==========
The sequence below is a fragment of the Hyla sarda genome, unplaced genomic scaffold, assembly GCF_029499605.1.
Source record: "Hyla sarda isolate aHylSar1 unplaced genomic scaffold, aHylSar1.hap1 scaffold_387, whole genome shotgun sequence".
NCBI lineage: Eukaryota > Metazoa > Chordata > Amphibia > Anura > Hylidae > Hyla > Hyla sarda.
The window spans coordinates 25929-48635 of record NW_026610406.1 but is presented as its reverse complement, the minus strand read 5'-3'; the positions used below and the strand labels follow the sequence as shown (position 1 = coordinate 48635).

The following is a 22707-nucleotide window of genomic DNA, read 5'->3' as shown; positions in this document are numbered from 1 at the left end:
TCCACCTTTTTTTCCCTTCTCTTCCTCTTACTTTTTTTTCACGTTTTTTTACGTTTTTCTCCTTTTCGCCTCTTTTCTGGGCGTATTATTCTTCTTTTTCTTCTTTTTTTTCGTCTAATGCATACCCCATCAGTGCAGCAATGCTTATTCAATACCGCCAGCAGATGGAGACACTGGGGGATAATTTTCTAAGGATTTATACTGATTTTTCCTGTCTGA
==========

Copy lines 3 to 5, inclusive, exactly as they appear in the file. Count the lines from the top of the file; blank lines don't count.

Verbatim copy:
NCBI lineage: Eukaryota > Metazoa > Chordata > Amphibia > Anura > Hylidae > Hyla > Hyla sarda.
The window spans coordinates 25929-48635 of record NW_026610406.1 but is presented as its reverse complement, the minus strand read 5'-3'; the positions used below and the strand labels follow the sequence as shown (position 1 = coordinate 48635).

The following is a 22707-nucleotide window of genomic DNA, read 5'->3' as shown; positions in this document are numbered from 1 at the left end: